Technology, teaching and privacy

June 12, 2014 |

The impact of technology in the classroom has been both profound and growing.  On the hardware side computers are ubiquitous but becoming outdated tools for school children and teachers.  Users are migrating to tablets. On the software side programmes are becoming more and more attuned to curricula needs. But there are real privacy concerns in the use of technology.  Collecting data generated by thousands of students is a cause of concern (see here).  It can, and has been used for private business research and development.  That is a problem. This issue is covered in the Economists article Taking the learning tablets. 

It is not a US problem either.  Education authorities in Australia have been inept in handling personal information of students.

The article provides:

Taking the learning tablets

The latest innovations promise big improvements in teaching

WHO killed Edgar Allan Poe? The mysterious death of the 19th-century author features in a new online school curriculum from Amplify, the education arm of News Corp. Pupils follow clues that require close reading of Poe’s stories (the assassin’s identity varies, to prevent cribbing), and take machine-graded comprehension and vocabulary tests along the way. Another section teaches mathematics by setting quests, such as an Alaskan dog-sled race for which pupils must plan, budget and manage provisions.

Two decades of fitting classrooms with computers and whiteboards have gobbled rich countries’ school budgets and done little for attainment. But the latest technology promises to improve teaching methods, rather than merely shifting them from blackboard to screen, and to give all children the personalised education once only available to the rich. Game-style lessons let pupils progress at their own pace, getting instant feedback at every step. Even homework is more fun: when Pearson (a part-owner of The Economist) supplied tablet-based courses to schools in Alabama, they were such a hit that Wi-Fi was installed on school buses so it could be done en route.

When pupils work independently, teachers can spend time on individual coaching rather than routine tasks such as marking. The data captured as pupils progress are used to improve both the software and classroom management. InfoMentor, an Icelandic firm that works with schools in several European countries, crunches data to find out where pupils drift or stall. Teachers can see what has been learnt and who is struggling. Its software has been adopted by a fifth of Swedish, and almost all Icelandic, primary schools. Catherine Luthman, a head teacher in Kungsor in Sweden, credits it with helping her move her school from “poor” to “outstanding” in just three years without changing staff.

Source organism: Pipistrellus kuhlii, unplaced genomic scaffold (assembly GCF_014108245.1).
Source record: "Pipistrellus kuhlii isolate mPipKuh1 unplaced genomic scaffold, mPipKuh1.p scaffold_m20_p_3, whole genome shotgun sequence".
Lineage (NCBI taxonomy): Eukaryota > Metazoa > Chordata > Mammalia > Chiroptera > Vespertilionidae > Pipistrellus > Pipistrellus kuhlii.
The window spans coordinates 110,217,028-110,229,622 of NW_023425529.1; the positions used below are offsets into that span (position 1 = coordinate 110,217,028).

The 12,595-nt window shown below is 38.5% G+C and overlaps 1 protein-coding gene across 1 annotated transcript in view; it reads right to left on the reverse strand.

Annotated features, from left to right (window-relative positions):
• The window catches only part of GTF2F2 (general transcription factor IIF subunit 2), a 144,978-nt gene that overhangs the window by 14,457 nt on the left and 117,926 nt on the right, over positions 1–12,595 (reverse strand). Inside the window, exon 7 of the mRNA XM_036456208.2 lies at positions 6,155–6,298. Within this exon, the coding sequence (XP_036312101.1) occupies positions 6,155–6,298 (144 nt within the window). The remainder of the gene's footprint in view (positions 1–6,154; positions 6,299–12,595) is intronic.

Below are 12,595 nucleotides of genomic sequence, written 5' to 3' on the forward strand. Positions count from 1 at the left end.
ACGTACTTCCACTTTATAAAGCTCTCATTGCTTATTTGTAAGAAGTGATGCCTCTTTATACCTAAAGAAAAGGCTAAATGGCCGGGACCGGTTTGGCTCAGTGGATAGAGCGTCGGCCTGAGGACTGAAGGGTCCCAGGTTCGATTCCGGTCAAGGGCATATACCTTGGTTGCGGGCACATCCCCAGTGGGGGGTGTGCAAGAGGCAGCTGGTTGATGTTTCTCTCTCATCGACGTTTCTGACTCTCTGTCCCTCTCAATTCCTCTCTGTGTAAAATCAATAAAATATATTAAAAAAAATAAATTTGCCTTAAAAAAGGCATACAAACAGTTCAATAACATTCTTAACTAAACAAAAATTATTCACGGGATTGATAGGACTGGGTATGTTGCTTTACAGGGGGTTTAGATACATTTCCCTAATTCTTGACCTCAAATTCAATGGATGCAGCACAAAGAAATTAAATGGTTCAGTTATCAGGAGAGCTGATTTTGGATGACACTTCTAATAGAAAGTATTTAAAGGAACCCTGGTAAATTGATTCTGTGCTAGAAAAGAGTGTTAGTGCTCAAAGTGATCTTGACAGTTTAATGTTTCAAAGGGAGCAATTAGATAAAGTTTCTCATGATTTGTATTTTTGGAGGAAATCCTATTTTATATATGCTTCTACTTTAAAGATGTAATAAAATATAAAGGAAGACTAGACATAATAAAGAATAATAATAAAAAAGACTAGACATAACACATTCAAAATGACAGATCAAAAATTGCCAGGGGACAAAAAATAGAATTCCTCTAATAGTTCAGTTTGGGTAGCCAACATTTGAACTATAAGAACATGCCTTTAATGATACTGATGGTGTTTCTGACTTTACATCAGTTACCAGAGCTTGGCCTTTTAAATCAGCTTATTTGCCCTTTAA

Universities are quaking at the thought of being replaced by tech upstarts. But few people think that under-16s can do without schools and teachers; it is just that new tools could help them do a better job. That may make them keener on ed-tech, and quicker to adopt it. Resistance is also being overcome by involving teachers in product design. Their fears that device-driven classes would curb spontaneity or cause pupils to ignore them prompted Amplify to include an override that lets them lock devices, so that pupils look up and listen.

 At $199 per pupil, per year, for tablet, set-up and software, Amplify looks pricey. But research by the Gates Foundation shows that spending on America’s schools has more than doubled in the past four decades, with much of the extra money going on textbooks and updating computer hardware. Hand-held devices that can be customised look like a better deal. Investors are convinced: according to CB Insights, a consultancy, American ed-tech start-ups attracted $1.25 billion last year.

Amplify is the first ed-tech firm to deliver a product pre-loaded with the middle-school curriculum for America’s Common Core State Standards Initiative, which specifies what pupils in most states must learn by the age of 18. It claims its system, currently being piloted, means children progress far faster through literacy and comprehension material. Indications from broader independent studies are promising. One from 2002-05 in Missouri showed that integrating technology into teaching helped children progress better, regardless of social background. A meta-analysis of online learning by Johns Hopkins University found small positive effects on test outcomes in reading and mathematics.

As costs come down, poorer countries are following a similar route. Kuepa, based in Buenos Aires, already provides courses for schools across middle-income Latin America. The Aakash tablet from Datawind, a firm set up in Canada by two Indian brothers, is selling for $64, and comes loaded with a basic school curriculum. India’s government aims eventually to provide every child with something similar.

Privacy concerns are the biggest obstacle to widespread adoption of the new technology. In April inBloom, a project funded by the Gates Foundation and Carnegie Corporation that sought to use pupil data to develop personalised teaching methods, folded in the face of opposition from parents and campaigners. American school districts have long held such information. But the prospect of wider access, in particular by private firms, caused jitters.

This echoes the debate in health care, where researchers want large databases to develop new treatments, but patient groups fear records could be leaked or misused. Ed-tech outfits must articulate “who we are, what we do and how it helps”, says Justin Hamilton of Amplify. After inBloom’s failure, they will all have to work harder to explain just how much pupils stand to gain from their products.



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